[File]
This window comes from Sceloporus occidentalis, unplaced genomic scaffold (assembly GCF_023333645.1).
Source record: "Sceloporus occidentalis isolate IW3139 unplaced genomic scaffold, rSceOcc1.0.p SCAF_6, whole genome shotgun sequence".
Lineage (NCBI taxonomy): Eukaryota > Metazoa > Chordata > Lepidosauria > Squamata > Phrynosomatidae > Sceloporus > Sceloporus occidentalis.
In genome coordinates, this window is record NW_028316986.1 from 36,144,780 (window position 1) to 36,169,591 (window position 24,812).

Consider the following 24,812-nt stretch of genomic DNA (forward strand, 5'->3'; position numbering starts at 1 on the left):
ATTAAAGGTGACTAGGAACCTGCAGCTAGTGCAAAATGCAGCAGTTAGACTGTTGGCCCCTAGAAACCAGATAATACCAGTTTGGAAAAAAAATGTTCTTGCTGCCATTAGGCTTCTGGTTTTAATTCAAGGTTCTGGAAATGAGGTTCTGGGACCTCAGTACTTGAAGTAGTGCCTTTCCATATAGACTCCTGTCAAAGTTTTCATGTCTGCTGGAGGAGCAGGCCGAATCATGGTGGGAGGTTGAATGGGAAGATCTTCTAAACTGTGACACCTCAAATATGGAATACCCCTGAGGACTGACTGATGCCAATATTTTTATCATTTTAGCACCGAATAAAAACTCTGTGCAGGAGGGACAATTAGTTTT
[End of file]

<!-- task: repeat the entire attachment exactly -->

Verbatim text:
This window comes from Sceloporus occidentalis, unplaced genomic scaffold (assembly GCF_023333645.1).
Source record: "Sceloporus occidentalis isolate IW3139 unplaced genomic scaffold, rSceOcc1.0.p SCAF_6, whole genome shotgun sequence".
Lineage (NCBI taxonomy): Eukaryota > Metazoa > Chordata > Lepidosauria > Squamata > Phrynosomatidae > Sceloporus > Sceloporus occidentalis.
In genome coordinates, this window is record NW_028316986.1 from 36,144,780 (window position 1) to 36,169,591 (window position 24,812).

Consider the following 24,812-nt stretch of genomic DNA (forward strand, 5'->3'; position numbering starts at 1 on the left):
ATTAAAGGTGACTAGGAACCTGCAGCTAGTGCAAAATGCAGCAGTTAGACTGTTGGCCCCTAGAAACCAGATAATACCAGTTTGGAAAAAAAATGTTCTTGCTGCCATTAGGCTTCTGGTTTTAATTCAAGGTTCTGGAAATGAGGTTCTGGGACCTCAGTACTTGAAGTAGTGCCTTTCCATATAGACTCCTGTCAAAGTTTTCATGTCTGCTGGAGGAGCAGGCCGAATCATGGTGGGAGGTTGAATGGGAAGATCTTCTAAACTGTGACACCTCAAATATGGAATACCCCTGAGGACTGACTGATGCCAATATTTTTATCATTTTAGCACCGAATAAAAACTCTGTGCAGGAGGGACAATTAGTTTT